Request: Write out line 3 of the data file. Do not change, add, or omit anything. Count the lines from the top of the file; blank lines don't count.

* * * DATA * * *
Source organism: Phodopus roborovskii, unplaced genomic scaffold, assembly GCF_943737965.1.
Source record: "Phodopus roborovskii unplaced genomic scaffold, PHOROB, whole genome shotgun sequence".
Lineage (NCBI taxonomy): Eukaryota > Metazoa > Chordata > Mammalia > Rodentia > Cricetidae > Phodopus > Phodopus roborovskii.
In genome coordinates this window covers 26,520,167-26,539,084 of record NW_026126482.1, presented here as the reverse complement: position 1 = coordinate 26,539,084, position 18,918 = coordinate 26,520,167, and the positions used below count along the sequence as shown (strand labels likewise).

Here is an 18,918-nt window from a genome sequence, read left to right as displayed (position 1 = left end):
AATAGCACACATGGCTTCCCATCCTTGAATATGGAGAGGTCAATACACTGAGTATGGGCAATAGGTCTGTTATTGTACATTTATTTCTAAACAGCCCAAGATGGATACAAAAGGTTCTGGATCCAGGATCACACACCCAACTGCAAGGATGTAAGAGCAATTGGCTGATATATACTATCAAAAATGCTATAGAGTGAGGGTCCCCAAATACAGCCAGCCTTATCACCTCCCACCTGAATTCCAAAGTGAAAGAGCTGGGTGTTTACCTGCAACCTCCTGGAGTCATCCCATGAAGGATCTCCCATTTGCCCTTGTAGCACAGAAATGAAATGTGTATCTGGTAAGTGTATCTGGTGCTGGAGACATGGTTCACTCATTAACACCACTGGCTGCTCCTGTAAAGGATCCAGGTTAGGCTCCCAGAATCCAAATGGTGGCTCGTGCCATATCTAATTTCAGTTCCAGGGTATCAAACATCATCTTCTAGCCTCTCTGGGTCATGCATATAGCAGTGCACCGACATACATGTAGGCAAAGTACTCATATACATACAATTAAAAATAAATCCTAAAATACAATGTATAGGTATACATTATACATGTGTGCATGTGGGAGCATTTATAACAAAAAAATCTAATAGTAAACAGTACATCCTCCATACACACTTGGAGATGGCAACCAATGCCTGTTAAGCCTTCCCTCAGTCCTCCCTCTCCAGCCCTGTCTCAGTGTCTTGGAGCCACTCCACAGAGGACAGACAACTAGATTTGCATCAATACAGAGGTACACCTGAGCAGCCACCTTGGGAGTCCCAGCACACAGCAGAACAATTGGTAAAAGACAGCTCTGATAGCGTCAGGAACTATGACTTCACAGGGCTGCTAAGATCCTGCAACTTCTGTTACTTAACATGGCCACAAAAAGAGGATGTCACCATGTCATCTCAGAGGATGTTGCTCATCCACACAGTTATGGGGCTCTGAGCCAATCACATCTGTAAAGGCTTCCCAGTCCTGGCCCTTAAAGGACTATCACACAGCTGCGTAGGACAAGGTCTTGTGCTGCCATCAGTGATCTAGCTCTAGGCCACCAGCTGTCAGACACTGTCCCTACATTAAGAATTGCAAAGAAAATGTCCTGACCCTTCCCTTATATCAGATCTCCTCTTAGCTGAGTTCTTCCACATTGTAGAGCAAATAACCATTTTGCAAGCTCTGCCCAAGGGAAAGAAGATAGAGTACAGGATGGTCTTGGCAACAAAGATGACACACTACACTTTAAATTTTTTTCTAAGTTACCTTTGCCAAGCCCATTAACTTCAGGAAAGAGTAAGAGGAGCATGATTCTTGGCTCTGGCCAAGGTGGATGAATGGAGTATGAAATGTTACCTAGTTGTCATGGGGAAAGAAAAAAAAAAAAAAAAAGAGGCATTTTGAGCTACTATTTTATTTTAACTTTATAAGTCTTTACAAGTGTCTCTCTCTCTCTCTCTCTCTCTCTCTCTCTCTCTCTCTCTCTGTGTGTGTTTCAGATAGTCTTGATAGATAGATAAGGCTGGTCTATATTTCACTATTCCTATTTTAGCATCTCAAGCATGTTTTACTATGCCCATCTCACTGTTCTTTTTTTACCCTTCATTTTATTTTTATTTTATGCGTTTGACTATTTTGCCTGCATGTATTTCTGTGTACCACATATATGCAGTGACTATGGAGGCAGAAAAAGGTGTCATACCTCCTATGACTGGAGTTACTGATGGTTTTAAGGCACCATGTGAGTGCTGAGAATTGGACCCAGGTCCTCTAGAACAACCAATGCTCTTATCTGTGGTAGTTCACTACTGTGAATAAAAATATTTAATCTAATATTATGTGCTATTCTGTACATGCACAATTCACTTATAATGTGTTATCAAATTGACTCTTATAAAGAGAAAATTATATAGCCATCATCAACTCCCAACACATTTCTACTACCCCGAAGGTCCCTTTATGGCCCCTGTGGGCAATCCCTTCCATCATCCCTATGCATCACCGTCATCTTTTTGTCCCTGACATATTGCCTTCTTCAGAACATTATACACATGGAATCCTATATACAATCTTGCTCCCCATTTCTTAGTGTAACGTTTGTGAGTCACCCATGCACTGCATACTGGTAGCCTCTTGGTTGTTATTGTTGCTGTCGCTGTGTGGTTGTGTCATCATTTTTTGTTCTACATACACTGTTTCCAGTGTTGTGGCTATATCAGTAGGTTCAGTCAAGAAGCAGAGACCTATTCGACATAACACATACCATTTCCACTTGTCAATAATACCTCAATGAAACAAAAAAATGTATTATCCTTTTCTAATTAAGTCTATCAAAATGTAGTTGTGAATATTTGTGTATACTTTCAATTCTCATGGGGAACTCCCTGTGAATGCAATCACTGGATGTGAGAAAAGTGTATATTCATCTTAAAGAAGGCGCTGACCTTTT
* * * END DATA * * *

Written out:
Lineage (NCBI taxonomy): Eukaryota > Metazoa > Chordata > Mammalia > Rodentia > Cricetidae > Phodopus > Phodopus roborovskii.